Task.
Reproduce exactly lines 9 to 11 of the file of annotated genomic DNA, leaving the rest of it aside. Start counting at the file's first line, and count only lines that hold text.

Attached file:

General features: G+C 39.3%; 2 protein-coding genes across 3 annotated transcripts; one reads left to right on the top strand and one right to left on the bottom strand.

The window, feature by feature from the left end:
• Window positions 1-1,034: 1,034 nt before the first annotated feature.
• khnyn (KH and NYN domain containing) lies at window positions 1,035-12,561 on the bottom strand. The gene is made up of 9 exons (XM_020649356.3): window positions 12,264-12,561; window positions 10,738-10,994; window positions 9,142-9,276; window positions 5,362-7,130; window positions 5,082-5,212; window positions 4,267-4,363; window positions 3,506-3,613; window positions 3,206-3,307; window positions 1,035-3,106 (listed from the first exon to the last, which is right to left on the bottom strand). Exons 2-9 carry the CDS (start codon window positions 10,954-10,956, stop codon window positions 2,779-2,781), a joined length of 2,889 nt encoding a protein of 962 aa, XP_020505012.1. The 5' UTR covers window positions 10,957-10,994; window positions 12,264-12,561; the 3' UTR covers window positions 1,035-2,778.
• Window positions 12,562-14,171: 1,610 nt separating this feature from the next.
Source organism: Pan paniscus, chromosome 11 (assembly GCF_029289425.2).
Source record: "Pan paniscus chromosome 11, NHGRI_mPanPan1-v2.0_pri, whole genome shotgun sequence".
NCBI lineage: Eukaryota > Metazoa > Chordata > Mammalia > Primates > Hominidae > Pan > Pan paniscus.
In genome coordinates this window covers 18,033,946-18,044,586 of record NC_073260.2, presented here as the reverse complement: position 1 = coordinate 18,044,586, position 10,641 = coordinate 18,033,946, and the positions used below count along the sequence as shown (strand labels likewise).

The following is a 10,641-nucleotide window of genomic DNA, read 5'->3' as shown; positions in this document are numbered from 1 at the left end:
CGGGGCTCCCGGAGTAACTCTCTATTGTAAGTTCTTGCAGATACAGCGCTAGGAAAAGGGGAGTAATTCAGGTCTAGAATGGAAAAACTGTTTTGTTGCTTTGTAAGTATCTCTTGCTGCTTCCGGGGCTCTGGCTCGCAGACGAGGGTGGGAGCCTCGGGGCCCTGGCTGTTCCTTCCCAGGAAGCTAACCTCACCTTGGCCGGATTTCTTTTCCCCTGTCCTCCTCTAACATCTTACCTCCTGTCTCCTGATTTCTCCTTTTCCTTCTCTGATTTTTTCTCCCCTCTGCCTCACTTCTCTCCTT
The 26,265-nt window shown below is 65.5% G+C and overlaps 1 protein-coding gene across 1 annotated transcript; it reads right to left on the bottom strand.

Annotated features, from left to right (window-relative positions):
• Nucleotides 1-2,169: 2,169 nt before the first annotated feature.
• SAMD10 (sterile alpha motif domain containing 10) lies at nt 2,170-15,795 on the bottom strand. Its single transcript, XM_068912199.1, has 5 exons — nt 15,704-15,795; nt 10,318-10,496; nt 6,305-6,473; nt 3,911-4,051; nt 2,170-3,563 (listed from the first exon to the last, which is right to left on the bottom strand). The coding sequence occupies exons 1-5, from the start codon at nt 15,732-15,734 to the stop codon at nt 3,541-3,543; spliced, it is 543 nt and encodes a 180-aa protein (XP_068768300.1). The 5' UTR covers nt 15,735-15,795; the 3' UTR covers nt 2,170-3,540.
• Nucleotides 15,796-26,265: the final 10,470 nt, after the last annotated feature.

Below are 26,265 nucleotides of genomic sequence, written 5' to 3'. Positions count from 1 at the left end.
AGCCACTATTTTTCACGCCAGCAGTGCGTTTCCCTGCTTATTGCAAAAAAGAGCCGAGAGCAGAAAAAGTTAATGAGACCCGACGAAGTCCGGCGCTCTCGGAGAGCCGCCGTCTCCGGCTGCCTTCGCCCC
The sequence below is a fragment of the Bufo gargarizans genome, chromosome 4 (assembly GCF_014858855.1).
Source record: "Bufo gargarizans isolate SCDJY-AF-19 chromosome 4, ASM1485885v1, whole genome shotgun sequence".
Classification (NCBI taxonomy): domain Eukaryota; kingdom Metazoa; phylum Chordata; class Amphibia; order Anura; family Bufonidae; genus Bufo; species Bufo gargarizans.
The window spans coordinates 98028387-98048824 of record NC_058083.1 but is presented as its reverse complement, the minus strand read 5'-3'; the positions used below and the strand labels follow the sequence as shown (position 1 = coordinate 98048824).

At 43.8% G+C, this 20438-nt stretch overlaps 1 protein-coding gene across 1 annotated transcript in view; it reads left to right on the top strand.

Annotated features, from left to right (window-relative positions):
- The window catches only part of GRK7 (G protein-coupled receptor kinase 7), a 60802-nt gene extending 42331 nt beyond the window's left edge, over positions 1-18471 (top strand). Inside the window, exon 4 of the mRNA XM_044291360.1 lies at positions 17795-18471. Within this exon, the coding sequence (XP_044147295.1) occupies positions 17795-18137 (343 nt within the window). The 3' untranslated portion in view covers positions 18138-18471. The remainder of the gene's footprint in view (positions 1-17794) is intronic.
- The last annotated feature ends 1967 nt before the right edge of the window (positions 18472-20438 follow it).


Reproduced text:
In genome coordinates this window covers 18,033,946-18,044,586 of record NC_073260.2, presented here as the reverse complement: position 1 = coordinate 18,044,586, position 10,641 = coordinate 18,033,946, and the positions used below count along the sequence as shown (strand labels likewise).

The following is a 10,641-nucleotide window of genomic DNA, read 5'->3' as shown; positions in this document are numbered from 1 at the left end:
CGGGGCTCCCGGAGTAACTCTCTATTGTAAGTTCTTGCAGATACAGCGCTAGGAAAAGGGGAGTAATTCAGGTCTAGAATGGAAAAACTGTTTTGTTGCTTTGTAAGTATCTCTTGCTGCTTCCGGGGCTCTGGCTCGCAGACGAGGGTGGGAGCCTCGGGGCCCTGGCTGTTCCTTCCCAGGAAGCTAACCTCACCTTGGCCGGATTTCTTTTCCCCTGTCCTCCTCTAACATCTTACCTCCTGTCTCCTGATTTCTCCTTTTCCTTCTCTGATTTTTTCTCCCCTCTGCCTCACTTCTCTCCTT